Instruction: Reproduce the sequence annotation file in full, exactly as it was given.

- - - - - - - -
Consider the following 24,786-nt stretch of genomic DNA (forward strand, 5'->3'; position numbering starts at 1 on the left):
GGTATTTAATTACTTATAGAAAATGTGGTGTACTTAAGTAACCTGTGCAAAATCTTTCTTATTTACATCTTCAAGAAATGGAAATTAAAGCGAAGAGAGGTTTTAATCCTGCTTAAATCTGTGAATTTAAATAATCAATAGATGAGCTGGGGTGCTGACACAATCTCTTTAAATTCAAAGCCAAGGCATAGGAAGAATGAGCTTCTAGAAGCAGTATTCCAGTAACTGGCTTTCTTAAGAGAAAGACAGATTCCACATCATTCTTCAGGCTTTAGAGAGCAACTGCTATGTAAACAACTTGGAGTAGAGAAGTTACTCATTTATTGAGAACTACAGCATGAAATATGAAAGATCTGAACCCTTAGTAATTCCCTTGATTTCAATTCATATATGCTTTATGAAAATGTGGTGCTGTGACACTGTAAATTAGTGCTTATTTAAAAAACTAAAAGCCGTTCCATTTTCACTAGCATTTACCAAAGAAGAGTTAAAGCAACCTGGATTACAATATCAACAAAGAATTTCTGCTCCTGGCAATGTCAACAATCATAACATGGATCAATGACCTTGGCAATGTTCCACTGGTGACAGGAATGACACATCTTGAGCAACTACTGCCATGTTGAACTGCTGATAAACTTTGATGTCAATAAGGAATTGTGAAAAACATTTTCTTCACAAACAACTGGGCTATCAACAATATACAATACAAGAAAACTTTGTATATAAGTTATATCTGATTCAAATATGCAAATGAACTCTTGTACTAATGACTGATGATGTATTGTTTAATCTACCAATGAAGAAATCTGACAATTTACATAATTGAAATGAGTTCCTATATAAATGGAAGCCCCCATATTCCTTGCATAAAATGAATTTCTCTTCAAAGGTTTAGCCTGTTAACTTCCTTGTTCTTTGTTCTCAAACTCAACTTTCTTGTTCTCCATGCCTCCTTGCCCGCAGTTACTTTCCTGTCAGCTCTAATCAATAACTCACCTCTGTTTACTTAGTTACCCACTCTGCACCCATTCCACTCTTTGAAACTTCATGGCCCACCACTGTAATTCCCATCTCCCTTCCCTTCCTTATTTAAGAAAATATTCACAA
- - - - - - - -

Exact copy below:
Consider the following 24,786-nt stretch of genomic DNA (forward strand, 5'->3'; position numbering starts at 1 on the left):
GGTATTTAATTACTTATAGAAAATGTGGTGTACTTAAGTAACCTGTGCAAAATCTTTCTTATTTACATCTTCAAGAAATGGAAATTAAAGCGAAGAGAGGTTTTAATCCTGCTTAAATCTGTGAATTTAAATAATCAATAGATGAGCTGGGGTGCTGACACAATCTCTTTAAATTCAAAGCCAAGGCATAGGAAGAATGAGCTTCTAGAAGCAGTATTCCAGTAACTGGCTTTCTTAAGAGAAAGACAGATTCCACATCATTCTTCAGGCTTTAGAGAGCAACTGCTATGTAAACAACTTGGAGTAGAGAAGTTACTCATTTATTGAGAACTACAGCATGAAATATGAAAGATCTGAACCCTTAGTAATTCCCTTGATTTCAATTCATATATGCTTTATGAAAATGTGGTGCTGTGACACTGTAAATTAGTGCTTATTTAAAAAACTAAAAGCCGTTCCATTTTCACTAGCATTTACCAAAGAAGAGTTAAAGCAACCTGGATTACAATATCAACAAAGAATTTCTGCTCCTGGCAATGTCAACAATCATAACATGGATCAATGACCTTGGCAATGTTCCACTGGTGACAGGAATGACACATCTTGAGCAACTACTGCCATGTTGAACTGCTGATAAACTTTGATGTCAATAAGGAATTGTGAAAAACATTTTCTTCACAAACAACTGGGCTATCAACAATATACAATACAAGAAAACTTTGTATATAAGTTATATCTGATTCAAATATGCAAATGAACTCTTGTACTAATGACTGATGATGTATTGTTTAATCTACCAATGAAGAAATCTGACAATTTACATAATTGAAATGAGTTCCTATATAAATGGAAGCCCCCATATTCCTTGCATAAAATGAATTTCTCTTCAAAGGTTTAGCCTGTTAACTTCCTTGTTCTTTGTTCTCAAACTCAACTTTCTTGTTCTCCATGCCTCCTTGCCCGCAGTTACTTTCCTGTCAGCTCTAATCAATAACTCACCTCTGTTTACTTAGTTACCCACTCTGCACCCATTCCACTCTTTGAAACTTCATGGCCCACCACTGTAATTCCCATCTCCCTTCCCTTCCTTATTTAAGAAAATATTCACAA